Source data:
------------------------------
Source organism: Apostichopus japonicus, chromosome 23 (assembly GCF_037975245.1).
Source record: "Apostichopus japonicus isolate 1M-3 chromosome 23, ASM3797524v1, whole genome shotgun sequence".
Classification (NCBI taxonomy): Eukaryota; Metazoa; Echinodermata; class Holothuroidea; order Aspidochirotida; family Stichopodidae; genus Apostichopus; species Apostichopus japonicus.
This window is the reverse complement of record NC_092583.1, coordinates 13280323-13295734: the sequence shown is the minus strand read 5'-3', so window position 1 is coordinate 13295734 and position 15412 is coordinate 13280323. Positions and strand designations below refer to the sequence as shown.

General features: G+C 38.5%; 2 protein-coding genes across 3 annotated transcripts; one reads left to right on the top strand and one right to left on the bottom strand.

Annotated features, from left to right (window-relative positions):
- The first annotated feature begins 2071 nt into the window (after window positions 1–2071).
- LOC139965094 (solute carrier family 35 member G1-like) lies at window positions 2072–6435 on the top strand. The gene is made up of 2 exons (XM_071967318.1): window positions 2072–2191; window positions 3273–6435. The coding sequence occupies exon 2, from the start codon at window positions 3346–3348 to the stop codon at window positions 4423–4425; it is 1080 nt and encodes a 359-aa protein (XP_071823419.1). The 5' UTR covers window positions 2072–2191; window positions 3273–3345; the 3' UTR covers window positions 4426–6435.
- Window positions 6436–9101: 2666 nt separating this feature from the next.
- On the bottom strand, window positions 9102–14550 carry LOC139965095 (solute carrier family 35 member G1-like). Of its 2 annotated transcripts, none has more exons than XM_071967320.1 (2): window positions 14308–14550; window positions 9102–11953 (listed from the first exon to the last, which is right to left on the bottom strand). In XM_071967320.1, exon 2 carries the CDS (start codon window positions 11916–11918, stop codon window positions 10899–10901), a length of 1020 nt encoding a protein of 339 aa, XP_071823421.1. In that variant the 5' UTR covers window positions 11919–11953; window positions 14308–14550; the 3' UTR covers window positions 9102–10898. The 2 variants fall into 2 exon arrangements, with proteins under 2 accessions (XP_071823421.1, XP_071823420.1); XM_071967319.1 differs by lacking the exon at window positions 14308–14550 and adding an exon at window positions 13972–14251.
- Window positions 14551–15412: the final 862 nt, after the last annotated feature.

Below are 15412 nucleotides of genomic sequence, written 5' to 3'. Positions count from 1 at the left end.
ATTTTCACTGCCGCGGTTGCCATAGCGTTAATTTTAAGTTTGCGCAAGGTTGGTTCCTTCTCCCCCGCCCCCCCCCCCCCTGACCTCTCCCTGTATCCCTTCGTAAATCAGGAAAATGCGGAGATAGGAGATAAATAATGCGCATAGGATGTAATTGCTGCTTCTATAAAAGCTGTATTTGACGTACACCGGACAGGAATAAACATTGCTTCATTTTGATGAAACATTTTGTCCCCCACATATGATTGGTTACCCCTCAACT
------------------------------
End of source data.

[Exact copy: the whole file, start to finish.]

Source organism: Apostichopus japonicus, chromosome 23 (assembly GCF_037975245.1).
Source record: "Apostichopus japonicus isolate 1M-3 chromosome 23, ASM3797524v1, whole genome shotgun sequence".
Classification (NCBI taxonomy): Eukaryota; Metazoa; Echinodermata; class Holothuroidea; order Aspidochirotida; family Stichopodidae; genus Apostichopus; species Apostichopus japonicus.
This window is the reverse complement of record NC_092583.1, coordinates 13280323-13295734: the sequence shown is the minus strand read 5'-3', so window position 1 is coordinate 13295734 and position 15412 is coordinate 13280323. Positions and strand designations below refer to the sequence as shown.

General features: G+C 38.5%; 2 protein-coding genes across 3 annotated transcripts; one reads left to right on the top strand and one right to left on the bottom strand.

Annotated features, from left to right (window-relative positions):
- The first annotated feature begins 2071 nt into the window (after window positions 1–2071).
- LOC139965094 (solute carrier family 35 member G1-like) lies at window positions 2072–6435 on the top strand. The gene is made up of 2 exons (XM_071967318.1): window positions 2072–2191; window positions 3273–6435. The coding sequence occupies exon 2, from the start codon at window positions 3346–3348 to the stop codon at window positions 4423–4425; it is 1080 nt and encodes a 359-aa protein (XP_071823419.1). The 5' UTR covers window positions 2072–2191; window positions 3273–3345; the 3' UTR covers window positions 4426–6435.
- Window positions 6436–9101: 2666 nt separating this feature from the next.
- On the bottom strand, window positions 9102–14550 carry LOC139965095 (solute carrier family 35 member G1-like). Of its 2 annotated transcripts, none has more exons than XM_071967320.1 (2): window positions 14308–14550; window positions 9102–11953 (listed from the first exon to the last, which is right to left on the bottom strand). In XM_071967320.1, exon 2 carries the CDS (start codon window positions 11916–11918, stop codon window positions 10899–10901), a length of 1020 nt encoding a protein of 339 aa, XP_071823421.1. In that variant the 5' UTR covers window positions 11919–11953; window positions 14308–14550; the 3' UTR covers window positions 9102–10898. The 2 variants fall into 2 exon arrangements, with proteins under 2 accessions (XP_071823421.1, XP_071823420.1); XM_071967319.1 differs by lacking the exon at window positions 14308–14550 and adding an exon at window positions 13972–14251.
- Window positions 14551–15412: the final 862 nt, after the last annotated feature.

Below are 15412 nucleotides of genomic sequence, written 5' to 3'. Positions count from 1 at the left end.
ATTTTCACTGCCGCGGTTGCCATAGCGTTAATTTTAAGTTTGCGCAAGGTTGGTTCCTTCTCCCCCGCCCCCCCCCCCCCTGACCTCTCCCTGTATCCCTTCGTAAATCAGGAAAATGCGGAGATAGGAGATAAATAATGCGCATAGGATGTAATTGCTGCTTCTATAAAAGCTGTATTTGACGTACACCGGACAGGAATAAACATTGCTTCATTTTGATGAAACATTTTGTCCCCCACATATGATTGGTTACCCCTCAACT